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Great-Great Grandmother's poem "Baraboulagall"
Posted by: psaltrygal (68.34.2.---)
Date: August 12, 2008 06:07PM

My mother's grandmother was senile in her late nineties and couldn't remember her family nor the day of the week. She did, however, remember and often recite a long poem called "Baraboulagall." I am spelling the title phonetically because no one in the family has been able to find it written anywhere. As a child, my mother's cousin tried to write down bits of verse as she heard them, but we're sure we're missing something, and certain words don't seem appropriate. Also, my mother remembered the title being pronounced with an "r" at the end (Baraboulragal) instead of the way I have it spelled, but she defers to her cousin's script. The following verses are what we have. We would love to have any information on this poem. Thanks so much!

Baraboulagall

A stranger preached last Sunday,
And crowds of people came
To hear a two hour sermon
With a barbarous-sounding name.

‘Twas all about some heathens
who lived in a land afar,
who lived in a land of darkness,
called Baraboulagall.

That night there want and sorrow
Lay heavy on my soul,
And deep in meditation,
I took my morning stroll.

[missing verses?]

A pale and puny creature
In rags and dirt forlorn.
“What can she want?” I questioned,
Impatient to be gone.

With trembling voice she answered,
“We live just down the street,
And mother is to dyin’
And we’ve nothing left to eat.”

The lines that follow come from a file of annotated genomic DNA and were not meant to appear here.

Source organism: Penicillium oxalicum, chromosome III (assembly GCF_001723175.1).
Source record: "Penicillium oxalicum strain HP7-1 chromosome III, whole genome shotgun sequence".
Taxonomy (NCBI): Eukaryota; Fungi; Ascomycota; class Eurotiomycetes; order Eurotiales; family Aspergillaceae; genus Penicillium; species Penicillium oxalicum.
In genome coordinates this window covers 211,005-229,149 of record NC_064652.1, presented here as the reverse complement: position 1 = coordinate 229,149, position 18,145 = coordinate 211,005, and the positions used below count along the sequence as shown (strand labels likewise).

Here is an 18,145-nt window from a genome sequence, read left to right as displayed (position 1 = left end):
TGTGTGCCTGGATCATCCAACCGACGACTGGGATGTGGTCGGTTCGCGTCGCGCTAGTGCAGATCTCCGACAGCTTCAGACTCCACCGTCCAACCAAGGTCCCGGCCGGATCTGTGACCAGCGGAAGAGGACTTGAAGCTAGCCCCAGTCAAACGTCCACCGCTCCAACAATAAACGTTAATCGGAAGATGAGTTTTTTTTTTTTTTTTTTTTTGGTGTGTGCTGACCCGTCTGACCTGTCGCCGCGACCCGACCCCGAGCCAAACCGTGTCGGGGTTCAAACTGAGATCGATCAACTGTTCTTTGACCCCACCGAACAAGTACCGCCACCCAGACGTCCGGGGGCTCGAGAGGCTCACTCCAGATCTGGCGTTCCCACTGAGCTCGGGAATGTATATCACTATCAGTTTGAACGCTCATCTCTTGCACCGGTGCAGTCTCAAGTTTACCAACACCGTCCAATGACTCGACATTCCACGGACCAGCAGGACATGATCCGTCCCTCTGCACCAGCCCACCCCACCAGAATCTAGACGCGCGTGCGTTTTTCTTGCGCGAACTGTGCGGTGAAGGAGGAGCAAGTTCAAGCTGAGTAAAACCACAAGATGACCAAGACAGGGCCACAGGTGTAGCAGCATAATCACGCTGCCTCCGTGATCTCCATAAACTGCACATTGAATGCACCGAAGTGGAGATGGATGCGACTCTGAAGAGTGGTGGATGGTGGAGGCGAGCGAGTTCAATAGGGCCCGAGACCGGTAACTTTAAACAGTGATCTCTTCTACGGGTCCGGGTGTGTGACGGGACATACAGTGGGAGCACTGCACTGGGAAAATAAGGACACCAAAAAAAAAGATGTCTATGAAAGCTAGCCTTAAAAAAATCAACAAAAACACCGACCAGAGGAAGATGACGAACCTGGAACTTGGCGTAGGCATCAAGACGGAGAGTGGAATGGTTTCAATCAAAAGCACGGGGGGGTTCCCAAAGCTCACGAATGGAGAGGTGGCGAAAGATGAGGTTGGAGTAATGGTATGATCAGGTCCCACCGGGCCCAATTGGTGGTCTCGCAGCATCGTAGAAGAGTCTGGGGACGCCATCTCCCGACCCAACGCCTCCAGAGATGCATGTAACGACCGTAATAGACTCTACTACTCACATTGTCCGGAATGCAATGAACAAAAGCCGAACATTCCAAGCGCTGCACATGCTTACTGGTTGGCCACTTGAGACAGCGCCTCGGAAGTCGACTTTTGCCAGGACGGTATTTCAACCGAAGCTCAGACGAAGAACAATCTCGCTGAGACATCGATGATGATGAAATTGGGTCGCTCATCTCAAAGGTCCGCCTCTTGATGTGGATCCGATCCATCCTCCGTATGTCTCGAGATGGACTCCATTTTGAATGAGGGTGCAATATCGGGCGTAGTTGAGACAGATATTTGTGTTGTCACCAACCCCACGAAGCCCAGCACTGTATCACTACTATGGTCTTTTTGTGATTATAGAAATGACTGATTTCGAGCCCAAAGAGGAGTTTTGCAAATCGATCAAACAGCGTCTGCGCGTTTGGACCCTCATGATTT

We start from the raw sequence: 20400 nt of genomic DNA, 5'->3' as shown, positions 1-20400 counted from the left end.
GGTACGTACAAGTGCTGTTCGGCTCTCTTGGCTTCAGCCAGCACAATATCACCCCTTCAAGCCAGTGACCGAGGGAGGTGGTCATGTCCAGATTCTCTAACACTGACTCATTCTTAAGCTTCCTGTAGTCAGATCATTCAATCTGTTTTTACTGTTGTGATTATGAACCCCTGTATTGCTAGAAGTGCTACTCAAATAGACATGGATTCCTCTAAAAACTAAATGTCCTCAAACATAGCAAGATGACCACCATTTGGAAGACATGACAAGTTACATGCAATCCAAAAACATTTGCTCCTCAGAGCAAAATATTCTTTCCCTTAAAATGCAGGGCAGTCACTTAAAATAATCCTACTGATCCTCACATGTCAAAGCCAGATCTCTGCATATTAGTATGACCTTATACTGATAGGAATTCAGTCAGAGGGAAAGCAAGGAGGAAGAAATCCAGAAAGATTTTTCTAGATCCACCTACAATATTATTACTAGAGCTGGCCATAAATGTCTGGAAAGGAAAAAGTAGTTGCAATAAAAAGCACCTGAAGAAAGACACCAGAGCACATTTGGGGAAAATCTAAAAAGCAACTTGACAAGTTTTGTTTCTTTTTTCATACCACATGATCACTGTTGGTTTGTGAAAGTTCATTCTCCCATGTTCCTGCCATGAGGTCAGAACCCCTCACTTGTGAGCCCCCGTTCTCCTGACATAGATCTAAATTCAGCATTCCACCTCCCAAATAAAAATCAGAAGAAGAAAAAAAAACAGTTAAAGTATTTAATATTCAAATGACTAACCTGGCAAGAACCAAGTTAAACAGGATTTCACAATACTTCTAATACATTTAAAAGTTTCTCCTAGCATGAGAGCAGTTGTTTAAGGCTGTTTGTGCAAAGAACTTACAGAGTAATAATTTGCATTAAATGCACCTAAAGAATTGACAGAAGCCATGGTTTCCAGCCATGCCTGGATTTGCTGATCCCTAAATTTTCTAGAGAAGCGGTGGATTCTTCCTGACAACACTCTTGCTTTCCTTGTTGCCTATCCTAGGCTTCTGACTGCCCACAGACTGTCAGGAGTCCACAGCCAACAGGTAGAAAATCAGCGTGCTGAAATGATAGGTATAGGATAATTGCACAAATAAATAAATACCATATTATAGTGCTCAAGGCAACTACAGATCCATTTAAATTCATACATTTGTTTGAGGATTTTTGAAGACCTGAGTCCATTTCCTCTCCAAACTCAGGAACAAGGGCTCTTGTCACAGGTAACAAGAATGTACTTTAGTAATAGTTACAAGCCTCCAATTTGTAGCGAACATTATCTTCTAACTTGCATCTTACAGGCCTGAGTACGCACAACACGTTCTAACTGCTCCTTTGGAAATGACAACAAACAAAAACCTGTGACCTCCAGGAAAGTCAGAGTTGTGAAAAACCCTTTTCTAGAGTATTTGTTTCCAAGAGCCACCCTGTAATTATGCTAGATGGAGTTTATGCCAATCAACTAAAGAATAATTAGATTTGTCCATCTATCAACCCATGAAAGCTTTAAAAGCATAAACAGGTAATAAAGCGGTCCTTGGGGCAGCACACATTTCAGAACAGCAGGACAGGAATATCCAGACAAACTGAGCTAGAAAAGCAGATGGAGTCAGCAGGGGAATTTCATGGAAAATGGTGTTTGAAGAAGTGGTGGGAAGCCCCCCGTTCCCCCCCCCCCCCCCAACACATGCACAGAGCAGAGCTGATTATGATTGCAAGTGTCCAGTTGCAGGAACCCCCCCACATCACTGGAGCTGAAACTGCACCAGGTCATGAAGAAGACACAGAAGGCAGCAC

[missing verses?]

Down in the wretched basement
With mold upon the walls
In whose half-hidden windows
God’s sunshine never falls

Where cold and want and hunger
Crouched near her as she lay;
I found a fellow creature
Gasping her life away.

A chair, a broken table,
a bed of dirty straw,
A hearth all dark and cheerless,
But these I scarcely saw.

For the mournful sight before me,
And the sadness and sickness show.
Oh, never had I pictured
A scene so full of woe!

The famished and naked
Babies pining for their bread
The scholared group that huddled
All around the dying bed

All this distress and sorrow
Should be in a land afar
Should be in a land of darkness
Called Baraboulagall.


Re: Great-Great Grandmother's poem "Baraboulagall"
Posted by: JohnnyBoy (24.189.158.---)
Date: August 12, 2008 09:48PM

The author's name appears to be Orrin Goodrich and the title is given as Borrioboola Gha

Edited 1 time(s). Last edit at 08/12/2008 09:48PM by JohnnyBoy.


Re: Great-Great Grandmother's poem "Baraboulagall"
Posted by: JohnnyBoy (24.189.158.---)
Date: August 12, 2008 09:49PM

[books.google.com] />
click "download" on the right and you can get the whole index....way comprehensive for that time


Re: Great-Great Grandmother's poem "Baraboulagall"
Posted by: JohnnyBoy (24.189.158.---)
Date: August 12, 2008 09:51PM

[www.google.com] />
a google search for borrioboola gha reveals a lot


Re: Great-Great Grandmother's poem "Baraboulagall"
Posted by: ilza-maria (200.162.233.---)
Date: August 27, 2008 11:35AM

it was first published in 1854

note from a a 1872 newspaper ...

The subjoined verses, which have lately
gone the newspaper rounds, were written
| more than twenty years ago by the wife of
| the Rev. W. II. Corning, of Oswego, N.
Y. Mrs. Corning heard her husband delivering
a sermon on foreign missions one
Sunday, and slipped home to write down
what she thought about it


Re: Great-Great Grandmother's poem "Baraboulagall"
Posted by: psaltrygal (68.34.2.---)
Date: October 15, 2008 03:38PM

Dear Johnny Boy and Ilza-Maria,

Thank you both very much for your help. I am so happy you have solved the mystery of my great-great grandmother's fragmented poem, and I know that my mother's family is going to be thrilled, as well. We truly appreciate your efforts...

Sincerely,
Psaltry Gal




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